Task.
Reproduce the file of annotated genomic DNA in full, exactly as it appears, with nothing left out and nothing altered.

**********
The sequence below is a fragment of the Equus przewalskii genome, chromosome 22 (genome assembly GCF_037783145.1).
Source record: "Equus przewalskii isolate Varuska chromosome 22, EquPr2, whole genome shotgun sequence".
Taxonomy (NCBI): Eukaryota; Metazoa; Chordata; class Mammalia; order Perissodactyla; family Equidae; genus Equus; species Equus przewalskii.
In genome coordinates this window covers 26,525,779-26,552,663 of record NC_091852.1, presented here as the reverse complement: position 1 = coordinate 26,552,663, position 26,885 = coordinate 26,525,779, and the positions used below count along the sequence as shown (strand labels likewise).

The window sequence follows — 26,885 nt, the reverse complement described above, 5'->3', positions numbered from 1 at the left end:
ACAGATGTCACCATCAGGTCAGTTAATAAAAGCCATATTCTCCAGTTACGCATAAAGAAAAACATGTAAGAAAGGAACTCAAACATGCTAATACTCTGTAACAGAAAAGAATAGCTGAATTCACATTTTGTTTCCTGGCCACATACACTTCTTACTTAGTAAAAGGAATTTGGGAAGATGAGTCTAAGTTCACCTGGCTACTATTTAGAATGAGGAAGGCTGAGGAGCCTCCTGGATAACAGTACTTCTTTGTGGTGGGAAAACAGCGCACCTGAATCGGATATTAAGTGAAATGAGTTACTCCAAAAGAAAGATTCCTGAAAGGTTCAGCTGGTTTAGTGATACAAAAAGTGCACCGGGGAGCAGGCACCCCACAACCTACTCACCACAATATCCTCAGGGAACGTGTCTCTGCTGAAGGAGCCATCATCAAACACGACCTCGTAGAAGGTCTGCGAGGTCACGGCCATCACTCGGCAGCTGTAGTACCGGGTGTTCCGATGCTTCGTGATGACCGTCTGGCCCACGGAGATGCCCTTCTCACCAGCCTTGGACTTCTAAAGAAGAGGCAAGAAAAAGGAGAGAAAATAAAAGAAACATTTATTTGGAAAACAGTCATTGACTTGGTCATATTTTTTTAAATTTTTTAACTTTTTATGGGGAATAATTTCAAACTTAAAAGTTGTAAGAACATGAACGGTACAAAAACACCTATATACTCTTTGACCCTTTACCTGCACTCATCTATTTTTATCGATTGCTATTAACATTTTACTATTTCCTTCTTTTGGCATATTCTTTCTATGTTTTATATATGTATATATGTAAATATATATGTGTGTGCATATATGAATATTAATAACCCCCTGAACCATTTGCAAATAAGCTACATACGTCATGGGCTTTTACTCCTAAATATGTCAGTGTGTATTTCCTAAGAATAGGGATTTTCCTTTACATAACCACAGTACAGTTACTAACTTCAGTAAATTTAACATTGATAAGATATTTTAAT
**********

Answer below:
The sequence below is a fragment of the Equus przewalskii genome, chromosome 22 (genome assembly GCF_037783145.1).
Source record: "Equus przewalskii isolate Varuska chromosome 22, EquPr2, whole genome shotgun sequence".
Taxonomy (NCBI): Eukaryota; Metazoa; Chordata; class Mammalia; order Perissodactyla; family Equidae; genus Equus; species Equus przewalskii.
In genome coordinates this window covers 26,525,779-26,552,663 of record NC_091852.1, presented here as the reverse complement: position 1 = coordinate 26,552,663, position 26,885 = coordinate 26,525,779, and the positions used below count along the sequence as shown (strand labels likewise).

The window sequence follows — 26,885 nt, the reverse complement described above, 5'->3', positions numbered from 1 at the left end:
ACAGATGTCACCATCAGGTCAGTTAATAAAAGCCATATTCTCCAGTTACGCATAAAGAAAAACATGTAAGAAAGGAACTCAAACATGCTAATACTCTGTAACAGAAAAGAATAGCTGAATTCACATTTTGTTTCCTGGCCACATACACTTCTTACTTAGTAAAAGGAATTTGGGAAGATGAGTCTAAGTTCACCTGGCTACTATTTAGAATGAGGAAGGCTGAGGAGCCTCCTGGATAACAGTACTTCTTTGTGGTGGGAAAACAGCGCACCTGAATCGGATATTAAGTGAAATGAGTTACTCCAAAAGAAAGATTCCTGAAAGGTTCAGCTGGTTTAGTGATACAAAAAGTGCACCGGGGAGCAGGCACCCCACAACCTACTCACCACAATATCCTCAGGGAACGTGTCTCTGCTGAAGGAGCCATCATCAAACACGACCTCGTAGAAGGTCTGCGAGGTCACGGCCATCACTCGGCAGCTGTAGTACCGGGTGTTCCGATGCTTCGTGATGACCGTCTGGCCCACGGAGATGCCCTTCTCACCAGCCTTGGACTTCTAAAGAAGAGGCAAGAAAAAGGAGAGAAAATAAAAGAAACATTTATTTGGAAAACAGTCATTGACTTGGTCATATTTTTTTAAATTTTTTAACTTTTTATGGGGAATAATTTCAAACTTAAAAGTTGTAAGAACATGAACGGTACAAAAACACCTATATACTCTTTGACCCTTTACCTGCACTCATCTATTTTTATCGATTGCTATTAACATTTTACTATTTCCTTCTTTTGGCATATTCTTTCTATGTTTTATATATGTATATATGTAAATATATATGTGTGTGCATATATGAATATTAATAACCCCCTGAACCATTTGCAAATAAGCTACATACGTCATGGGCTTTTACTCCTAAATATGTCAGTGTGTATTTCCTAAGAATAGGGATTTTCCTTTACATAACCACAGTACAGTTACTAACTTCAGTAAATTTAACATTGATAAGATATTTTAAT